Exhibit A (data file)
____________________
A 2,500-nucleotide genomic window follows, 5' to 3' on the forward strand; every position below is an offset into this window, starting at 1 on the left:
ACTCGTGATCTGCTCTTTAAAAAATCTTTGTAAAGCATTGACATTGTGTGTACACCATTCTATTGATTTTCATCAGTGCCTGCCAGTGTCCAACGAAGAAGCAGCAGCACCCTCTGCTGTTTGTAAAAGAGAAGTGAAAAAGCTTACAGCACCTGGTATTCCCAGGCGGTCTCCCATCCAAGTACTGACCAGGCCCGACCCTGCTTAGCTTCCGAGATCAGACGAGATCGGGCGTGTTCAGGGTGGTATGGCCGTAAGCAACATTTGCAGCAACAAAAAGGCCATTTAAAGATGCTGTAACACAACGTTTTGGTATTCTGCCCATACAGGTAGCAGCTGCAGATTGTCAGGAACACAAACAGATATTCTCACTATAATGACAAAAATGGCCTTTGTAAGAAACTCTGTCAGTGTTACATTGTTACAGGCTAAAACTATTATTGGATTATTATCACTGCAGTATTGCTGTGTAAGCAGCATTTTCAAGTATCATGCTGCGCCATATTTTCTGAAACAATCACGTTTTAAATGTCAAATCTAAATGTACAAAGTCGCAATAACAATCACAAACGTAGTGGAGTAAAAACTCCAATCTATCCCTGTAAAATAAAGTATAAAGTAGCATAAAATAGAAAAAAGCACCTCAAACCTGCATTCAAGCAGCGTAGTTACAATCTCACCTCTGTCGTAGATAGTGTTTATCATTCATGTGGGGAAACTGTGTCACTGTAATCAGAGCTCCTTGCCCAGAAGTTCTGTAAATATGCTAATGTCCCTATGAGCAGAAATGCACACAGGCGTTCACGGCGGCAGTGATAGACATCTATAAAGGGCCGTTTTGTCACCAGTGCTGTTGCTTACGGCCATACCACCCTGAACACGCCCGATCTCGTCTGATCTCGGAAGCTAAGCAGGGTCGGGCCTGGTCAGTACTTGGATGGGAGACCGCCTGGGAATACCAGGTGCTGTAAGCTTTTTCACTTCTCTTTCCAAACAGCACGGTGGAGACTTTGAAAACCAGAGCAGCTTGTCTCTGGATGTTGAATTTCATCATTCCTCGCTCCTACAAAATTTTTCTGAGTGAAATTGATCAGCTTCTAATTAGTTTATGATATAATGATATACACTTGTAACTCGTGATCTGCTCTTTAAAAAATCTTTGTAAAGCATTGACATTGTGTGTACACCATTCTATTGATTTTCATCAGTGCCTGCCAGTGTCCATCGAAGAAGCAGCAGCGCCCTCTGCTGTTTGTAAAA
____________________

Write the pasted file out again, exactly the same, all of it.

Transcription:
A 2,500-nucleotide genomic window follows, 5' to 3' on the forward strand; every position below is an offset into this window, starting at 1 on the left:
ACTCGTGATCTGCTCTTTAAAAAATCTTTGTAAAGCATTGACATTGTGTGTACACCATTCTATTGATTTTCATCAGTGCCTGCCAGTGTCCAACGAAGAAGCAGCAGCACCCTCTGCTGTTTGTAAAAGAGAAGTGAAAAAGCTTACAGCACCTGGTATTCCCAGGCGGTCTCCCATCCAAGTACTGACCAGGCCCGACCCTGCTTAGCTTCCGAGATCAGACGAGATCGGGCGTGTTCAGGGTGGTATGGCCGTAAGCAACATTTGCAGCAACAAAAAGGCCATTTAAAGATGCTGTAACACAACGTTTTGGTATTCTGCCCATACAGGTAGCAGCTGCAGATTGTCAGGAACACAAACAGATATTCTCACTATAATGACAAAAATGGCCTTTGTAAGAAACTCTGTCAGTGTTACATTGTTACAGGCTAAAACTATTATTGGATTATTATCACTGCAGTATTGCTGTGTAAGCAGCATTTTCAAGTATCATGCTGCGCCATATTTTCTGAAACAATCACGTTTTAAATGTCAAATCTAAATGTACAAAGTCGCAATAACAATCACAAACGTAGTGGAGTAAAAACTCCAATCTATCCCTGTAAAATAAAGTATAAAGTAGCATAAAATAGAAAAAAGCACCTCAAACCTGCATTCAAGCAGCGTAGTTACAATCTCACCTCTGTCGTAGATAGTGTTTATCATTCATGTGGGGAAACTGTGTCACTGTAATCAGAGCTCCTTGCCCAGAAGTTCTGTAAATATGCTAATGTCCCTATGAGCAGAAATGCACACAGGCGTTCACGGCGGCAGTGATAGACATCTATAAAGGGCCGTTTTGTCACCAGTGCTGTTGCTTACGGCCATACCACCCTGAACACGCCCGATCTCGTCTGATCTCGGAAGCTAAGCAGGGTCGGGCCTGGTCAGTACTTGGATGGGAGACCGCCTGGGAATACCAGGTGCTGTAAGCTTTTTCACTTCTCTTTCCAAACAGCACGGTGGAGACTTTGAAAACCAGAGCAGCTTGTCTCTGGATGTTGAATTTCATCATTCCTCGCTCCTACAAAATTTTTCTGAGTGAAATTGATCAGCTTCTAATTAGTTTATGATATAATGATATACACTTGTAACTCGTGATCTGCTCTTTAAAAAATCTTTGTAAAGCATTGACATTGTGTGTACACCATTCTATTGATTTTCATCAGTGCCTGCCAGTGTCCATCGAAGAAGCAGCAGCGCCCTCTGCTGTTTGTAAAA